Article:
Part 3 – The learning continuum: From K-12 to college, career and beyond

How do we adapt to the changing nature of work that demands employees grow and be adept in their learning?

Nearly every school totes their mission to develop “Lifelong Learners” however, few are able to validate their success in ensuring students are growing and agile in their learning experience after a course or degree is complete.  

With the 2005 enactment of New Hampshire State policies stipulating high school student success required the measurement of demonstration of learning, not merely compliance with the Carnegie Unit (measuring seat, schools within the state began to reexamine how and what they were teaching and assessing). They designed high quality competencies and performance assessments that provided a transparent alignment between what students were learning and the skills, knowledge and abilities they would need to demonstrate to move on.

This isn’t just a next generation learning phenomenon happening in our home state, but in states across the country. In the years that followed No Child Left Behind and the reauthorization of ESSA, states sought to ensure they were teaching and assessing what students needed to be successful in their classes and beyond.  

source: competencyworks.org

 

As these new graduates are emerging from competency-based high schools and entering colleges and universities across the country — they are bringing with them high expectations of transferability (understanding how skills relate across disciplines), accessibility (move when ready, any time any place learning) and transparency in what they are learning (how assessments relate to the outcomes driving the learning experience).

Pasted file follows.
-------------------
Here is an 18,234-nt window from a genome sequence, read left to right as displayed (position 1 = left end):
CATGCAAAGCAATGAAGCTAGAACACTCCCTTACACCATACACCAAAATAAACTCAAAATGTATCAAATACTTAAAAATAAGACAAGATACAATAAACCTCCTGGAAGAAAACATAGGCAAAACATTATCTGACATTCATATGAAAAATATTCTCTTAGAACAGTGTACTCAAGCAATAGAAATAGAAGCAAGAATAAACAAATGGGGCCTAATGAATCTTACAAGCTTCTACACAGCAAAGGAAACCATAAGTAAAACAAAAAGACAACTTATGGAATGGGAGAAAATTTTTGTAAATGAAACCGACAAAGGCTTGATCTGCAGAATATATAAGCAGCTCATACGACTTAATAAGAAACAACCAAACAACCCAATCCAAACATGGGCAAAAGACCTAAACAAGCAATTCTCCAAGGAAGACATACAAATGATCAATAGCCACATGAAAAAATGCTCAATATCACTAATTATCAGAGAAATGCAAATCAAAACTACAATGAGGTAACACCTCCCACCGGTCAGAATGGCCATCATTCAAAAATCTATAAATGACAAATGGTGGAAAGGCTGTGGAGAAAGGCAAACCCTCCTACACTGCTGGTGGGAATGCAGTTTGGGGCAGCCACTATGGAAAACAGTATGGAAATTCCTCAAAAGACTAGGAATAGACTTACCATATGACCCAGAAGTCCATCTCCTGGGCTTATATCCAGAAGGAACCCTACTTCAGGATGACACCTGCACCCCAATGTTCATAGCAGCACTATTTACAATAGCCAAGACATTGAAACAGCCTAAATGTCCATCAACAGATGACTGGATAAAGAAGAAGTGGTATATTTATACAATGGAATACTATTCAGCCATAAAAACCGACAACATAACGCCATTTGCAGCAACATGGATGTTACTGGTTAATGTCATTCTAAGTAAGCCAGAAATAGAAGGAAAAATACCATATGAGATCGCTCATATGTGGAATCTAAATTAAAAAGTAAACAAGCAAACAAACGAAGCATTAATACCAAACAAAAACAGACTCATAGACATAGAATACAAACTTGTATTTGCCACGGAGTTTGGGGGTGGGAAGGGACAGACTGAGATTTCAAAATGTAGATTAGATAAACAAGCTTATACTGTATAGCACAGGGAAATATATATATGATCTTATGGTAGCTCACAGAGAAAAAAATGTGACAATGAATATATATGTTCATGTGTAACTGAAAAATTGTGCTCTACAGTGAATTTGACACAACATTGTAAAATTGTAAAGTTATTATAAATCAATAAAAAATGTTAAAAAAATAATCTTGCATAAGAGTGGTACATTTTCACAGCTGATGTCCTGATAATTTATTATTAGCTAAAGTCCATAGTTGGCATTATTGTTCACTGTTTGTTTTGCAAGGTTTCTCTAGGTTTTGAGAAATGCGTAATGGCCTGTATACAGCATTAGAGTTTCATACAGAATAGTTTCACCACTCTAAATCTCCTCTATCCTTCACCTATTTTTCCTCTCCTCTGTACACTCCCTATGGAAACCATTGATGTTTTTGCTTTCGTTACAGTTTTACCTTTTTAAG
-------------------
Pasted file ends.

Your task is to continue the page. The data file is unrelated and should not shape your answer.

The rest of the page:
Will a traditional college or university experience be enough to keep students motivated and engaged? How will higher education respond to the forces of change occurring in K-12 and the already competency-based business and industry workplace?

In this 5 part series, we will explore how Dr. Andy Lynch, Associate Dean of the School of Business at Southern New Hampshire University, became passionately curious about connecting advances made through technology and instruction for a more equitable and accessible approach to higher education. Although a small improvement for the robust academic delivery of SNHU’s on-campus School of Business, he proposes a significant breakthrough for the continuum of learning and a bridge between K-12 and higher education.

In this third episode, we examine the learning continuum from K-12 to college and career and the advantages and opportunities that surface when higher education becomes accessible to all learners.

Did you miss the previous episodes?

Listen to Part 1 here
Listen to Part 2 here